[whatwg] WebWorkers vs. Threads

Kristof Zelechovski giecrilj at stegny.2a.pl
Wed Aug 13 01:44:37 PDT 2008

A background task invoked by setTimeout has to be split to small chunks;
_yielding_ occurs when each chunk ends (having called setTimeout to execute
the next chunk).  It is very hard to code in this way; you have to maintain
an explicit stack and create an exit/entry point at every chunk boundary.
This technique is interesting as an academic exercise only, real-world
developers will be right to stay away from it.
It is not enough to _serialize_ access to global variables; you also have to
serialize access to anything accessible from them.  Example: 
{ var la = g.i; g.i = la + 1 }.  Run it twice in parallel and you will see
g.i incremented by 1 or 2, depending on the interleaving.  Is that what you

-----Original Message-----
From: whatwg-bounces at lists.whatwg.org
[mailto:whatwg-bounces at lists.whatwg.org] On Behalf Of Shannon
Sent: Wednesday, August 13, 2008 10:14 AM
To: Jonas Sicking
Cc: WHAT working group
Subject: Re: [whatwg] WebWorkers vs. Threads

Jonas Sicking wrote:
> What you describe above is also known as cooperative multithreading. 
> I.e. each "thread" has to manually stop itself regularly and give 
> control to the other threads, and eventually they must do the same and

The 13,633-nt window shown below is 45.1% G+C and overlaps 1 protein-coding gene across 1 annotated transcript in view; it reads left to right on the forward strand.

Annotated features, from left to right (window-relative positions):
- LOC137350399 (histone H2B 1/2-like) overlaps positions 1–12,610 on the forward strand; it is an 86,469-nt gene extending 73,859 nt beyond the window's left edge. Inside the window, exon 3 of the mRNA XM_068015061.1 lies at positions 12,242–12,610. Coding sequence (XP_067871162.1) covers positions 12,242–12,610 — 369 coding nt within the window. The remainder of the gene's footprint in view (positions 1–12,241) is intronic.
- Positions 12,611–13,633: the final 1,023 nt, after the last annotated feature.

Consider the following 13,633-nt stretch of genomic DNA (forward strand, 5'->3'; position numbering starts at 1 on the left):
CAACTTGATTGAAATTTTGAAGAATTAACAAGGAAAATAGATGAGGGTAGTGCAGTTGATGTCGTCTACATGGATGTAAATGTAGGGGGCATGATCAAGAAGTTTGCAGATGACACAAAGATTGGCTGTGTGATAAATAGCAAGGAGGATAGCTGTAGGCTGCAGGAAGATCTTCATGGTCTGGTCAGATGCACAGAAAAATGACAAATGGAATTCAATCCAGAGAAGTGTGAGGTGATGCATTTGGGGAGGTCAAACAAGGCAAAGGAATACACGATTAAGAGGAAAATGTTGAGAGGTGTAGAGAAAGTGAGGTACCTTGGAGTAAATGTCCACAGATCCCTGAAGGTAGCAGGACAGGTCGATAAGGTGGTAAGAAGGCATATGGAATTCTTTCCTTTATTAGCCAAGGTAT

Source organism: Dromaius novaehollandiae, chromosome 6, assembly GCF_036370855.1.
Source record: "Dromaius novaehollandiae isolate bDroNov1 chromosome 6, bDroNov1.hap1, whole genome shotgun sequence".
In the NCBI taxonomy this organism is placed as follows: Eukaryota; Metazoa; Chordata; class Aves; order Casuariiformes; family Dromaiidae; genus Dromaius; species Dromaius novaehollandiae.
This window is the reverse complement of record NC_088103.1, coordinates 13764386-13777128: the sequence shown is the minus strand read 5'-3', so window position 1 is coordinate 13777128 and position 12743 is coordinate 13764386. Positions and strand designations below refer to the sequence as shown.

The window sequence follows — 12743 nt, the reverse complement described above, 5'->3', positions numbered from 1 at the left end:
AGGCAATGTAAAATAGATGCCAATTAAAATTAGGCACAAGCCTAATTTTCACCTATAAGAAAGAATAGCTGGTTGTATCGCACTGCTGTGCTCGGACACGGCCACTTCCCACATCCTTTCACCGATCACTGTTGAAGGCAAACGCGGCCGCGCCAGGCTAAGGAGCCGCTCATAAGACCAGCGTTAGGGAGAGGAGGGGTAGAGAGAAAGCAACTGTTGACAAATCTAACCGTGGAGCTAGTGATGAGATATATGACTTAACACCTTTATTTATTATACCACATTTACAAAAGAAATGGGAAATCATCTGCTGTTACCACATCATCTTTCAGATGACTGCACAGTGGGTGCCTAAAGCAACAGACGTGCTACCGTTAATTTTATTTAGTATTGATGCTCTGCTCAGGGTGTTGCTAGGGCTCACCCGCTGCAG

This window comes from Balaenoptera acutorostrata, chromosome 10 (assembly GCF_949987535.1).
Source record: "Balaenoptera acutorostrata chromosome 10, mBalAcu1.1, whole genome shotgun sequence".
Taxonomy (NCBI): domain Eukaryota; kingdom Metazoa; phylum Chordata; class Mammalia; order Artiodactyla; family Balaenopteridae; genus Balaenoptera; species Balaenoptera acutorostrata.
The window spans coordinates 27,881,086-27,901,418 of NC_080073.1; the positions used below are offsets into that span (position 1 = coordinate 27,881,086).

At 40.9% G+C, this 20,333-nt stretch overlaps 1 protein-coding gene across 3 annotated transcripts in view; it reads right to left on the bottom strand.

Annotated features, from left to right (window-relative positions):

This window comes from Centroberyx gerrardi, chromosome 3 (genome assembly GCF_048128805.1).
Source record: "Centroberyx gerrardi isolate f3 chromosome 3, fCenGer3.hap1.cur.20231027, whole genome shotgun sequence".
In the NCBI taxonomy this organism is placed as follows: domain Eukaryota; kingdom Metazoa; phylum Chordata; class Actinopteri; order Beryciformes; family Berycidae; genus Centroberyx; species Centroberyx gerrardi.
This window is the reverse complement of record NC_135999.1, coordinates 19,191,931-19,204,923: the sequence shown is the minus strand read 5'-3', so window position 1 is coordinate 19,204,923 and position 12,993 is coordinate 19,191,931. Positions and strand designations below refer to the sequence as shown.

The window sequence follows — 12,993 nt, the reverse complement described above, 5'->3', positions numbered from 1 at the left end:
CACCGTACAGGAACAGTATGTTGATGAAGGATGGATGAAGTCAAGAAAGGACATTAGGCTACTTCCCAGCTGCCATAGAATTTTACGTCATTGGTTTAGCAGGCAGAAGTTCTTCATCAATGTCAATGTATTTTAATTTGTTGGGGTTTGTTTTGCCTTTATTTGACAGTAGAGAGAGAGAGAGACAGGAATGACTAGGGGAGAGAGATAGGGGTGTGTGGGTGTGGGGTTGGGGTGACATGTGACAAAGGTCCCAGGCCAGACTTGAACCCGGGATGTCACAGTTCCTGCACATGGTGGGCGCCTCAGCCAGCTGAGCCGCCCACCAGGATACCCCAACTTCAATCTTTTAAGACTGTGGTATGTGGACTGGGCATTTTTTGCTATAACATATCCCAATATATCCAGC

> give control back.

Actually I was referring to the browser forcefully interleaving the 
callback execution so they appear to run simultaneously. I was under the 
impression this is how they behave now. I don't see how Javascript 
callbacks can be cooperative since they have no yield statement or 

> I'm also unsure which mozilla developer has come out against the idea 
> of web workers. I do know that we absolutely don't want the 
> "traditional" threading APIs that include locks, mutexes, 
> synchronization, shared memory etc. But that's not what the current 
> spec has. It is a much much simpler "shared nothing" API which already 
> has a basic implementation in recent nightlies.

He wasn't against WebWorkers, he was, as you say,  against full 
threading (with all the mutexes and locks etc... exposed to the JS 
author). I can't find the reference site but it doesn't really matter 
except from the point of view that many people (including myself) aren't 
convinced a full pthread -like API is the way to go either. I just don't 
see why locking can't be transparently handled by the interpreter given 
that the language only interacts with true memory registers indirectly.

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